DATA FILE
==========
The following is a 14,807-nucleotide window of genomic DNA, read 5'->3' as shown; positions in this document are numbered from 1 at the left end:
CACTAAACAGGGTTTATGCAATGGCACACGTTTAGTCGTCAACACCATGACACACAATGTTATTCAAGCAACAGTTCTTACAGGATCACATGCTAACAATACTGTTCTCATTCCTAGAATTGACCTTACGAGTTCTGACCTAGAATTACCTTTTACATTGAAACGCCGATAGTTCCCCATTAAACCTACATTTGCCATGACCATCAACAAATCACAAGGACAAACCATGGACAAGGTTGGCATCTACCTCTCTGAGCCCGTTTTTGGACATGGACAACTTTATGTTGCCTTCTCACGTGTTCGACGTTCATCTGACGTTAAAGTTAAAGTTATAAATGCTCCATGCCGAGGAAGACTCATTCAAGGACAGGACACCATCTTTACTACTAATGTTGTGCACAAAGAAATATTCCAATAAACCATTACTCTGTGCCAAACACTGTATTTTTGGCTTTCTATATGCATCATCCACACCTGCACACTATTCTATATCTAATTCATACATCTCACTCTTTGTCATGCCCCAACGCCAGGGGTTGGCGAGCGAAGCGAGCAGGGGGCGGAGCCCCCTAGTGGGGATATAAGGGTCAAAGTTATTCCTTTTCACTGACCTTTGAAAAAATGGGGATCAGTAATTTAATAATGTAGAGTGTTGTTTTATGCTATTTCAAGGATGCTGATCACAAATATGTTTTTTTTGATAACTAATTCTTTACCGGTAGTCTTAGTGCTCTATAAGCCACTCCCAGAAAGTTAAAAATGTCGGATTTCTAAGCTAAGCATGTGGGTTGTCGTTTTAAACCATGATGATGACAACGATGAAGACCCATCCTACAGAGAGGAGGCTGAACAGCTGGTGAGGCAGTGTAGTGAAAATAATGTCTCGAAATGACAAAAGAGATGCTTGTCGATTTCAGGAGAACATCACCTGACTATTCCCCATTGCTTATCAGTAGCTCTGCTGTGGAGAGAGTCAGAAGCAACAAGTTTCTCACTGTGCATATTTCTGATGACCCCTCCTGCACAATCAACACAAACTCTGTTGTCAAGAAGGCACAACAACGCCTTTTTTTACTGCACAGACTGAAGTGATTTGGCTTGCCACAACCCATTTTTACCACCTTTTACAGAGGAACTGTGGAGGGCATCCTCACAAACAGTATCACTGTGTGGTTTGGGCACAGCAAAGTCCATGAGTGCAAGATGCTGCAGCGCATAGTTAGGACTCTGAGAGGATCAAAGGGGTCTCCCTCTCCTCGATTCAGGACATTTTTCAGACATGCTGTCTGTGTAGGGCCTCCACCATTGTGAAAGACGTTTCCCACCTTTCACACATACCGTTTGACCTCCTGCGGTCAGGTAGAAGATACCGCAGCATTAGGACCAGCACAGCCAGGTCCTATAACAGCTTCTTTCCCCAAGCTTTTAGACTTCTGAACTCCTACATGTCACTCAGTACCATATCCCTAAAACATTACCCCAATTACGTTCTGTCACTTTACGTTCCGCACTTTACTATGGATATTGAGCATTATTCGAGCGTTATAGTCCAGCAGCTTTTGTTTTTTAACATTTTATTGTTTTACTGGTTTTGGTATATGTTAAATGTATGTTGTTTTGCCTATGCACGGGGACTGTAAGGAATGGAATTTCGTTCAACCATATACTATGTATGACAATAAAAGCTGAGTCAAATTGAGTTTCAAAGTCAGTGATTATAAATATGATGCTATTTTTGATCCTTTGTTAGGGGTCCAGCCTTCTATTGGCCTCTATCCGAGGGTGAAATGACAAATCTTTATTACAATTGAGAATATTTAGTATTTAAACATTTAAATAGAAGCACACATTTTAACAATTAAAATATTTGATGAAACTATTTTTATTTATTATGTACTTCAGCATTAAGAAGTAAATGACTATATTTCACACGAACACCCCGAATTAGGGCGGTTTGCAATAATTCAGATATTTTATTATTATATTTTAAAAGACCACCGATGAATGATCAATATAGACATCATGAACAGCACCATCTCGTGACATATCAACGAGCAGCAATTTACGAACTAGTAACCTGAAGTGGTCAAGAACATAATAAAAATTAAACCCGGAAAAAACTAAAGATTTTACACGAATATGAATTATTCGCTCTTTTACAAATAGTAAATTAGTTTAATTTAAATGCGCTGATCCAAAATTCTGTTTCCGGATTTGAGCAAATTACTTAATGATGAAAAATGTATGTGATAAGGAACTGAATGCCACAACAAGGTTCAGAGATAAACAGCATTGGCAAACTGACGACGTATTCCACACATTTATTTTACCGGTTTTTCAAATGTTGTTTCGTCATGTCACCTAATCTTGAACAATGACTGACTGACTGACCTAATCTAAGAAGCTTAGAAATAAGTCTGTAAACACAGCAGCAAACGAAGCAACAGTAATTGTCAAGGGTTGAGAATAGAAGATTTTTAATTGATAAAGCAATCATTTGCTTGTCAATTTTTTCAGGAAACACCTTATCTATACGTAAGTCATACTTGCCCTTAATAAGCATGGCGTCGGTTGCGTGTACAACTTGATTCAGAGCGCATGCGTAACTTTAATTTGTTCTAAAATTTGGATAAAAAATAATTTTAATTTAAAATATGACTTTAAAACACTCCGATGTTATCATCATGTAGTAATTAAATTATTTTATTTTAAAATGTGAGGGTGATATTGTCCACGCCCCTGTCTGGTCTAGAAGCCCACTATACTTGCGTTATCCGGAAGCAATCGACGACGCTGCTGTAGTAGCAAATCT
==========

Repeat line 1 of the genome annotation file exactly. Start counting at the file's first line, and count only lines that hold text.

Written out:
The following is a 14,807-nucleotide window of genomic DNA, read 5'->3' as shown; positions in this document are numbered from 1 at the left end: